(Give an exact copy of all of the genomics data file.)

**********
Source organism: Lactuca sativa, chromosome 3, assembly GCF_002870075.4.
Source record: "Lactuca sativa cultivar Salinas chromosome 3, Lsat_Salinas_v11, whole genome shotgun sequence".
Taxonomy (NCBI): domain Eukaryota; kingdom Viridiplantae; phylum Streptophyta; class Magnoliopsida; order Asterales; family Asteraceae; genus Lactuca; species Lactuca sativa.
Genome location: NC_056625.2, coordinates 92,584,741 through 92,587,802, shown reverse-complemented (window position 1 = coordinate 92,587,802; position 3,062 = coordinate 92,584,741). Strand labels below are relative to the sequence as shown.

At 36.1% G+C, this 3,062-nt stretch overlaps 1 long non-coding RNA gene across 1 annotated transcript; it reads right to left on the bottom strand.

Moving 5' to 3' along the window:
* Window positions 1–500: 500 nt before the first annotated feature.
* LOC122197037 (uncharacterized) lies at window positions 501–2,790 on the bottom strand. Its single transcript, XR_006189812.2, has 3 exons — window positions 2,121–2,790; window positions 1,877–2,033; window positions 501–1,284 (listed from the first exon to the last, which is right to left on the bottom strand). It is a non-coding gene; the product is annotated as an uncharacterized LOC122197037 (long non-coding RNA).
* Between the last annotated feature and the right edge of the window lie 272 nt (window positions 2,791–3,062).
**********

Source organism: Lactuca sativa, chromosome 3, assembly GCF_002870075.4.
Source record: "Lactuca sativa cultivar Salinas chromosome 3, Lsat_Salinas_v11, whole genome shotgun sequence".
Taxonomy (NCBI): domain Eukaryota; kingdom Viridiplantae; phylum Streptophyta; class Magnoliopsida; order Asterales; family Asteraceae; genus Lactuca; species Lactuca sativa.
Genome location: NC_056625.2, coordinates 92,584,741 through 92,587,802, shown reverse-complemented (window position 1 = coordinate 92,587,802; position 3,062 = coordinate 92,584,741). Strand labels below are relative to the sequence as shown.

At 36.1% G+C, this 3,062-nt stretch overlaps 1 long non-coding RNA gene across 1 annotated transcript; it reads right to left on the bottom strand.

Moving 5' to 3' along the window:
* Window positions 1–500: 500 nt before the first annotated feature.
* LOC122197037 (uncharacterized) lies at window positions 501–2,790 on the bottom strand. Its single transcript, XR_006189812.2, has 3 exons — window positions 2,121–2,790; window positions 1,877–2,033; window positions 501–1,284 (listed from the first exon to the last, which is right to left on the bottom strand). It is a non-coding gene; the product is annotated as an uncharacterized LOC122197037 (long non-coding RNA).
* Between the last annotated feature and the right edge of the window lie 272 nt (window positions 2,791–3,062).